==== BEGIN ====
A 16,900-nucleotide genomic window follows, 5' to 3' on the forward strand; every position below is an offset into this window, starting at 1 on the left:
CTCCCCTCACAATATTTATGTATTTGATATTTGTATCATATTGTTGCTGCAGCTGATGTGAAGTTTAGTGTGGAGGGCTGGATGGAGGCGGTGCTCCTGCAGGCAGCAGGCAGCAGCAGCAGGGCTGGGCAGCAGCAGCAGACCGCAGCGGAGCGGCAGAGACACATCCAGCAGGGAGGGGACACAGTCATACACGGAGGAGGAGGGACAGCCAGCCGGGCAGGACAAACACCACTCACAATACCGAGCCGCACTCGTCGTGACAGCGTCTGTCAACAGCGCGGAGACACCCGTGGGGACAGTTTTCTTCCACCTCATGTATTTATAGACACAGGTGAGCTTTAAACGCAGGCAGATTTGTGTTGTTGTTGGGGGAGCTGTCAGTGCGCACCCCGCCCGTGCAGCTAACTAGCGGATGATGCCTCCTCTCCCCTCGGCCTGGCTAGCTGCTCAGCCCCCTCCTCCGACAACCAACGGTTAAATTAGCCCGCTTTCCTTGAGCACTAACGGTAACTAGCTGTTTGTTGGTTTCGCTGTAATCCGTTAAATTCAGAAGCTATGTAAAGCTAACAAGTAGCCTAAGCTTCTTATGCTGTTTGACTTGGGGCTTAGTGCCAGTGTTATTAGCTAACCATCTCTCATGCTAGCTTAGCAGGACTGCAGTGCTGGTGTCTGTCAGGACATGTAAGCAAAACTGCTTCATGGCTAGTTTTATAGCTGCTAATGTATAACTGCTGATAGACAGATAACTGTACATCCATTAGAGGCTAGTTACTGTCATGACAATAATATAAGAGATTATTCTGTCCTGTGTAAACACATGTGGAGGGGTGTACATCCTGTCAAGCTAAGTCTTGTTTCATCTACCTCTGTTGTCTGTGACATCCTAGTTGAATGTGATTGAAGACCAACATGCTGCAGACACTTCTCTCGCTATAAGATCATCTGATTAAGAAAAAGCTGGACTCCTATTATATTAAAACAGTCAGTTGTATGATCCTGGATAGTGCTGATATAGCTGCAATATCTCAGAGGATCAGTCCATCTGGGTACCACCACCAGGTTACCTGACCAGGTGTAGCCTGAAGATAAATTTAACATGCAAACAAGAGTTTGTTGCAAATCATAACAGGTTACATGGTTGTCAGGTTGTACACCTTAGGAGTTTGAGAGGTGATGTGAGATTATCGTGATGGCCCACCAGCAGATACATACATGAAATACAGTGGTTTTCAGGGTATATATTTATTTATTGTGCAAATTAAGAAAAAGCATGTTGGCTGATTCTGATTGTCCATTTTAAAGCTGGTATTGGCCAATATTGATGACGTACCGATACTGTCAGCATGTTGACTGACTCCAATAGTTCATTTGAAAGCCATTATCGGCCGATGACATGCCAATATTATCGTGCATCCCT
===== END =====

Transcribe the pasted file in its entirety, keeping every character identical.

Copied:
A 16,900-nucleotide genomic window follows, 5' to 3' on the forward strand; every position below is an offset into this window, starting at 1 on the left:
CTCCCCTCACAATATTTATGTATTTGATATTTGTATCATATTGTTGCTGCAGCTGATGTGAAGTTTAGTGTGGAGGGCTGGATGGAGGCGGTGCTCCTGCAGGCAGCAGGCAGCAGCAGCAGGGCTGGGCAGCAGCAGCAGACCGCAGCGGAGCGGCAGAGACACATCCAGCAGGGAGGGGACACAGTCATACACGGAGGAGGAGGGACAGCCAGCCGGGCAGGACAAACACCACTCACAATACCGAGCCGCACTCGTCGTGACAGCGTCTGTCAACAGCGCGGAGACACCCGTGGGGACAGTTTTCTTCCACCTCATGTATTTATAGACACAGGTGAGCTTTAAACGCAGGCAGATTTGTGTTGTTGTTGGGGGAGCTGTCAGTGCGCACCCCGCCCGTGCAGCTAACTAGCGGATGATGCCTCCTCTCCCCTCGGCCTGGCTAGCTGCTCAGCCCCCTCCTCCGACAACCAACGGTTAAATTAGCCCGCTTTCCTTGAGCACTAACGGTAACTAGCTGTTTGTTGGTTTCGCTGTAATCCGTTAAATTCAGAAGCTATGTAAAGCTAACAAGTAGCCTAAGCTTCTTATGCTGTTTGACTTGGGGCTTAGTGCCAGTGTTATTAGCTAACCATCTCTCATGCTAGCTTAGCAGGACTGCAGTGCTGGTGTCTGTCAGGACATGTAAGCAAAACTGCTTCATGGCTAGTTTTATAGCTGCTAATGTATAACTGCTGATAGACAGATAACTGTACATCCATTAGAGGCTAGTTACTGTCATGACAATAATATAAGAGATTATTCTGTCCTGTGTAAACACATGTGGAGGGGTGTACATCCTGTCAAGCTAAGTCTTGTTTCATCTACCTCTGTTGTCTGTGACATCCTAGTTGAATGTGATTGAAGACCAACATGCTGCAGACACTTCTCTCGCTATAAGATCATCTGATTAAGAAAAAGCTGGACTCCTATTATATTAAAACAGTCAGTTGTATGATCCTGGATAGTGCTGATATAGCTGCAATATCTCAGAGGATCAGTCCATCTGGGTACCACCACCAGGTTACCTGACCAGGTGTAGCCTGAAGATAAATTTAACATGCAAACAAGAGTTTGTTGCAAATCATAACAGGTTACATGGTTGTCAGGTTGTACACCTTAGGAGTTTGAGAGGTGATGTGAGATTATCGTGATGGCCCACCAGCAGATACATACATGAAATACAGTGGTTTTCAGGGTATATATTTATTTATTGTGCAAATTAAGAAAAAGCATGTTGGCTGATTCTGATTGTCCATTTTAAAGCTGGTATTGGCCAATATTGATGACGTACCGATACTGTCAGCATGTTGACTGACTCCAATAGTTCATTTGAAAGCCATTATCGGCCGATGACATGCCAATATTATCGTGCATCCCT